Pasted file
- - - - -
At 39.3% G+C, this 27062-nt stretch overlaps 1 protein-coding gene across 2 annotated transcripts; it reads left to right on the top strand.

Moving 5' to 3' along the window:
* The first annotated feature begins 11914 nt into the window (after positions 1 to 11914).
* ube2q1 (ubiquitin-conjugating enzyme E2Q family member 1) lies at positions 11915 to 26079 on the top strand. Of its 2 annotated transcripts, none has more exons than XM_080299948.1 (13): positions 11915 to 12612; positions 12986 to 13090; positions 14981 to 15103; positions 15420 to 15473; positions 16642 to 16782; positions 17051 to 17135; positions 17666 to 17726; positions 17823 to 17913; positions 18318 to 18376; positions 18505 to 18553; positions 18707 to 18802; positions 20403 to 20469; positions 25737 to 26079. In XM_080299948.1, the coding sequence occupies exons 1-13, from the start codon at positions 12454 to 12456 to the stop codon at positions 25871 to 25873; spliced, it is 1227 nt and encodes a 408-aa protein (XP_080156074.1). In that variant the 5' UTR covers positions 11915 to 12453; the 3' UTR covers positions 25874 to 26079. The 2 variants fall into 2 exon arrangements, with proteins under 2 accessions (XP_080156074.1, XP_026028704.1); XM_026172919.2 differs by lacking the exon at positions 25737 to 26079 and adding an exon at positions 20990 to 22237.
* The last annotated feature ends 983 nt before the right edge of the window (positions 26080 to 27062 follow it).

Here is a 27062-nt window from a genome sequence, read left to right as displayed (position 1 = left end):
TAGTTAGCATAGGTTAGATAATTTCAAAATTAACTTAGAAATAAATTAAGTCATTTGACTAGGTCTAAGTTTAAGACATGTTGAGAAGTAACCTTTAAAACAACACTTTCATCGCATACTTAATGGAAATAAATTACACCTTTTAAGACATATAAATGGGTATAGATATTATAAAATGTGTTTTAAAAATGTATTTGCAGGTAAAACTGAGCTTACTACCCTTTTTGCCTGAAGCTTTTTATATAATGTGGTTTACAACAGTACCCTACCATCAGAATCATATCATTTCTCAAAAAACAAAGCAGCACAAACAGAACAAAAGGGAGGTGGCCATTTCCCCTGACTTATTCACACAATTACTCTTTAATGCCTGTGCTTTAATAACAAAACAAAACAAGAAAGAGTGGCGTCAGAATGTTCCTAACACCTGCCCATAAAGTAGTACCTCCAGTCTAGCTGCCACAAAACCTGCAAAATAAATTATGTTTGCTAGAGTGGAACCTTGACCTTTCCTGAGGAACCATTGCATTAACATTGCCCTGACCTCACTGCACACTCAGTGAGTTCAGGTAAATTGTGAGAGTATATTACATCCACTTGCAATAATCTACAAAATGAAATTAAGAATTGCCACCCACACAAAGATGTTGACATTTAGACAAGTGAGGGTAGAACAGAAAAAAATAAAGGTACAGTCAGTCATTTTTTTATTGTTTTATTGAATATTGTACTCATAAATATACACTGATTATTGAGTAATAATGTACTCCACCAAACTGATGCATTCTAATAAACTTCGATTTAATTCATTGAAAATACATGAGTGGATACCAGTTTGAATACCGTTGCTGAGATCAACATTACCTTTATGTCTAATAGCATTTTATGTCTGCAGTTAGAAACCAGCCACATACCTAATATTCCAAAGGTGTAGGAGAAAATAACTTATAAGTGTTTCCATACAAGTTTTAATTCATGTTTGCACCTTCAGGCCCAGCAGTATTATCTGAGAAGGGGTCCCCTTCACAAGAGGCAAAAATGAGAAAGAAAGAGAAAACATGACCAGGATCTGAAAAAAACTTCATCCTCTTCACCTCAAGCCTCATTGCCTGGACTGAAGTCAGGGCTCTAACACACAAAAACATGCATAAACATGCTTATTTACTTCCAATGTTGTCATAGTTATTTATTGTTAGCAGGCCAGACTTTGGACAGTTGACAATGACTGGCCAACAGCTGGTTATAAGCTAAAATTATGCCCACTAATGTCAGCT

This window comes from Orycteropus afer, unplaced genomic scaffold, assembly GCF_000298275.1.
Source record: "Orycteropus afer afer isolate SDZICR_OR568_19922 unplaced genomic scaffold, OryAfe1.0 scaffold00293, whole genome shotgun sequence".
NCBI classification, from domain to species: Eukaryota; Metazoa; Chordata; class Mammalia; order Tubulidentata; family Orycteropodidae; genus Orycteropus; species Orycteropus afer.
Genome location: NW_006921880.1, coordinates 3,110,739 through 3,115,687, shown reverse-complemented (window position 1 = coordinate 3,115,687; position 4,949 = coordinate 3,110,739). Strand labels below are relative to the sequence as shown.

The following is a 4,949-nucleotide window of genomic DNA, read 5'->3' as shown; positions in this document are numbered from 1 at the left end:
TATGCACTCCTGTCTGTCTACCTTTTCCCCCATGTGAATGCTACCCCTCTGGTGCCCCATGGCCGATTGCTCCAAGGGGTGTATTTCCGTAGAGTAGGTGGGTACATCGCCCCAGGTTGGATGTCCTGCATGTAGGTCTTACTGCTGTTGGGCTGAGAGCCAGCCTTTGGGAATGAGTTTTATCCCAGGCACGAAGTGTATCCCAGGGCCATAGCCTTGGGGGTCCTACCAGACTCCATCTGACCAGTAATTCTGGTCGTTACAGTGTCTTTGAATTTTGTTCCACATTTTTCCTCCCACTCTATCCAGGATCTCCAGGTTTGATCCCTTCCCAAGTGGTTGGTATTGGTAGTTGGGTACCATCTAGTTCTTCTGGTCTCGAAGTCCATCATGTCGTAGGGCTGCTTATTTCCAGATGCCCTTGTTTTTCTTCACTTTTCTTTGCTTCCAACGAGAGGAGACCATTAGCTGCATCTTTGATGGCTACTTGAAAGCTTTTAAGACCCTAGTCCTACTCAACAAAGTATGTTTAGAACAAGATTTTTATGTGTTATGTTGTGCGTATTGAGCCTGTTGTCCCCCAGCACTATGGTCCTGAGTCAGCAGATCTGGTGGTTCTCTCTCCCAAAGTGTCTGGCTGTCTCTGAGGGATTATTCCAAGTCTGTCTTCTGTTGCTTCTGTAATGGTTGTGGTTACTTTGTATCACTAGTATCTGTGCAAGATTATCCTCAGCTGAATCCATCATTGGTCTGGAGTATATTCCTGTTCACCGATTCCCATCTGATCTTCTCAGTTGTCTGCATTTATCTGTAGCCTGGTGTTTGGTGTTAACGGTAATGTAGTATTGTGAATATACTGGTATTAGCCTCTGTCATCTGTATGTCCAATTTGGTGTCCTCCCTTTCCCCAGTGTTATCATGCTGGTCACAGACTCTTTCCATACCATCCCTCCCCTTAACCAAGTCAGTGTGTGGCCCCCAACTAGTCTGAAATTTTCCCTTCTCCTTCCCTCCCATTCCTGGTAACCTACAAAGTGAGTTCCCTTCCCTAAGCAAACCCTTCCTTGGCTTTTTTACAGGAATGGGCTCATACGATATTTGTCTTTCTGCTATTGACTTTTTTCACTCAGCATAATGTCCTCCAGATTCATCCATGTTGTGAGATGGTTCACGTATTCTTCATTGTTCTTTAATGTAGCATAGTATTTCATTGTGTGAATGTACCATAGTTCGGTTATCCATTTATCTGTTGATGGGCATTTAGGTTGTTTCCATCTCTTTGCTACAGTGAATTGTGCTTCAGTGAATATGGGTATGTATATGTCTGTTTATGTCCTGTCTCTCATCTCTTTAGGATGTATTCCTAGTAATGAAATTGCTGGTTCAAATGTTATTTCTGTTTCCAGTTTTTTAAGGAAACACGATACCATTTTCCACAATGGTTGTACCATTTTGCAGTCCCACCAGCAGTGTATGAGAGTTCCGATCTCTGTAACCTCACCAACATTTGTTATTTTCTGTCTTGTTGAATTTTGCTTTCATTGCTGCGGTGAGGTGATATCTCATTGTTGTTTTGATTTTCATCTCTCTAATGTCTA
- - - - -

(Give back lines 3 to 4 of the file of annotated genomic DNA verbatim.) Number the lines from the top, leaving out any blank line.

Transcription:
* The first annotated feature begins 11914 nt into the window (after positions 1 to 11914).
* ube2q1 (ubiquitin-conjugating enzyme E2Q family member 1) lies at positions 11915 to 26079 on the top strand. Of its 2 annotated transcripts, none has more exons than XM_080299948.1 (13): positions 11915 to 12612; positions 12986 to 13090; positions 14981 to 15103; positions 15420 to 15473; positions 16642 to 16782; positions 17051 to 17135; positions 17666 to 17726; positions 17823 to 17913; positions 18318 to 18376; positions 18505 to 18553; positions 18707 to 18802; positions 20403 to 20469; positions 25737 to 26079. In XM_080299948.1, the coding sequence occupies exons 1-13, from the start codon at positions 12454 to 12456 to the stop codon at positions 25871 to 25873; spliced, it is 1227 nt and encodes a 408-aa protein (XP_080156074.1). In that variant the 5' UTR covers positions 11915 to 12453; the 3' UTR covers positions 25874 to 26079. The 2 variants fall into 2 exon arrangements, with proteins under 2 accessions (XP_080156074.1, XP_026028704.1); XM_026172919.2 differs by lacking the exon at positions 25737 to 26079 and adding an exon at positions 20990 to 22237.